• October Meeting – Ben Wunderly, Surfing History in North Carolina

    Monday, October 15, 2018   7:30 pm

    The Federal Point Historic Preservation Society will hold its monthly meeting on Monday, October 15, 2018 at 7:30 pm at the Federal Point History Center, 1121-A North Lake Park Blvd., adjacent to Carolina Beach Town Hall.

    Our speaker this month will be Benjamin Wunderly from the North Carolina Maritime Museum at Beaufort. He will be speaking on the history of surfing in North Carolina.

    When one thinks about the words history and surfing together, the mind may conjure up images of surfers challenging the big waves off Hawaii, or perhaps even of Samoans or Australians riding a lonely beach in the remote Pacific. Then, when one considers the famous surfing locations along the East Coast of the United States, one might dream up images of Cocoa Beach, Florida or Atlantic City, New Jersey.

    One might not be inclined to include North Carolina among such hallowed surfing locales, but that would be a mistake. Although it is impossible to determine who rode the first wave or made the first surfboard at any of these places, we do know that surfing has been taking place in the Old North State for more than a century.

    Benjamin Wunderly is originally from southern Virginia. He had his introduction to North Carolina on the Outer Banks. His fascination with the ocean has led him to spend the past 30 years exploring the beaches, sand bars, tidal creeks and waterways of coastal North Carolina from Currituck to Brunswick County.

    He takes pride in researching and sharing all things maritime from Tar Heel country. Having spent 20 years working under the North Carolina Department of Natural and Cultural Resources at educational centers in Dare, Onslow and Carteret Counties, he has learned extensively about the rich history, culture and environment of eastern North Carolina.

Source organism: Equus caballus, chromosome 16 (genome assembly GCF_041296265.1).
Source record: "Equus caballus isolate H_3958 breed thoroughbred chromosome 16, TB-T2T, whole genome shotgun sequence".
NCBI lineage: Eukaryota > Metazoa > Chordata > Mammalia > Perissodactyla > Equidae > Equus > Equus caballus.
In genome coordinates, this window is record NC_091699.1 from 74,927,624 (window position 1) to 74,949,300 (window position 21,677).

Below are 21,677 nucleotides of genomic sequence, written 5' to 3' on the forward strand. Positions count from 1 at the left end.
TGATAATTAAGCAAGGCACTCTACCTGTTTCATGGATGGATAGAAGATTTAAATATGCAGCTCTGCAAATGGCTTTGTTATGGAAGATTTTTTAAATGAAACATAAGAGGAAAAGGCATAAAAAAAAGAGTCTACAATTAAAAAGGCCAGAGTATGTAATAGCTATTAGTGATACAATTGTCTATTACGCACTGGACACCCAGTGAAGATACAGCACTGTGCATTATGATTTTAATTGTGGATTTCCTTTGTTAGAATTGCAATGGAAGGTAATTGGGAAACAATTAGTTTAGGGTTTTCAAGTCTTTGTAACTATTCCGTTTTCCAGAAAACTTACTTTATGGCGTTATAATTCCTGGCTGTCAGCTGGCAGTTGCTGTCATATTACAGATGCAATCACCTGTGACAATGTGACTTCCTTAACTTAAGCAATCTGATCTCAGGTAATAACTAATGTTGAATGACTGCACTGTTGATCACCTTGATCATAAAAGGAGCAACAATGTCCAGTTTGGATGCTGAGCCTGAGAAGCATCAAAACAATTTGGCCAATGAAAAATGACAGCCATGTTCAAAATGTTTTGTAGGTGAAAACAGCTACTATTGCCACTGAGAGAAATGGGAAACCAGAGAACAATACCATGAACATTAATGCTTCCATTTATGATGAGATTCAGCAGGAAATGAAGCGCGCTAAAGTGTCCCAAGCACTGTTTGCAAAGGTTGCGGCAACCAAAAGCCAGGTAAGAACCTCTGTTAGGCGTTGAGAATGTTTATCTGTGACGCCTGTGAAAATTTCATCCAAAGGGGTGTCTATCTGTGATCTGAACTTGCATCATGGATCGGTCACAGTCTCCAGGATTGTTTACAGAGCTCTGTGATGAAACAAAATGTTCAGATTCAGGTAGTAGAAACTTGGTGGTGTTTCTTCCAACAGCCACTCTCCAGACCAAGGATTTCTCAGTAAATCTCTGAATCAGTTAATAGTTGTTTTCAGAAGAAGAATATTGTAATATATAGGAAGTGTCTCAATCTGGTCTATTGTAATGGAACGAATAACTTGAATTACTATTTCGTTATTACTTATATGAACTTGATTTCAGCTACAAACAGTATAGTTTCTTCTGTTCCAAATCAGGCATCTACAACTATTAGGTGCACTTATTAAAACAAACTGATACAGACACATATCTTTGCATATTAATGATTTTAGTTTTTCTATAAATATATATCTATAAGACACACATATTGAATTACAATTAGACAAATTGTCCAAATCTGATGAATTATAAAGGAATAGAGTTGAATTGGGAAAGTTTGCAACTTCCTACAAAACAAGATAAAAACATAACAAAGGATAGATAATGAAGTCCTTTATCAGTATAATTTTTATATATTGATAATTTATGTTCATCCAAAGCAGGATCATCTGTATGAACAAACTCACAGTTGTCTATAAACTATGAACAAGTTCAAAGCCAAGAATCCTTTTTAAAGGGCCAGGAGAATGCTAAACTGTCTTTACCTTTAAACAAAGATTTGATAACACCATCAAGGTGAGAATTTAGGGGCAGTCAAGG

Currently, a Museum Curator at the North Carolina Maritime Museum in Beaufort, Wunderly’s latest project has been a collaboration with fellow curator, John Hairr, to uncover the history of the sport of surfing in North Carolina. They have received help from numerous folks along the way, including the Cape Fear region’s own surfing history experts Joseph Funderburg and Peter Fritzler.

    Pictures courtesy of New and Observer

     

    President’s Letter — October, 2018

    By Elaine Henson

    Boardwalk, Part VI

    The summer of 1978 opened without the iconic rides that had long been an integral part of the boardwalk’s charm. Looking back, many believe this was the beginning of a decline that led to dark days for the Carolina Beach landmark.

    The 1980’s boardwalk was filled with many vacant stores and properties in various states of disrepair.  By the latter part of that decade there were 14 bars in a two block area which made for many problems.  The town spruced up Cape Fear Boulevard with new paving, landscaping medians and built the Gazebo.  In the early 1990’s they built a wooden boardwalk over the dunes, added new landscaping and lighting.  The town assigned a police officer to patrol the boardwalk and enforce ordinances nightly.

    By 1993 there were 16 bars, two of them, Honey Bares and Roadies, featured topless dancers.

    But the most troubled establishment was the Longbranch Saloon where on April 8, 1993,a fight broke out over a pool game that ended with one man being stabbed to death.  A few months later on September 22nd,a construction worker was hit with a chair at the Longbranch and died two days later.

    A third death happened at the saloon that year when a man was beaten to death in a fist fight on November 20th.  The bar closed by November 30th after the landlords did not renew the lease. Dark days were here indeed.

     

     

    Next month:

    Boardwalk Part, VII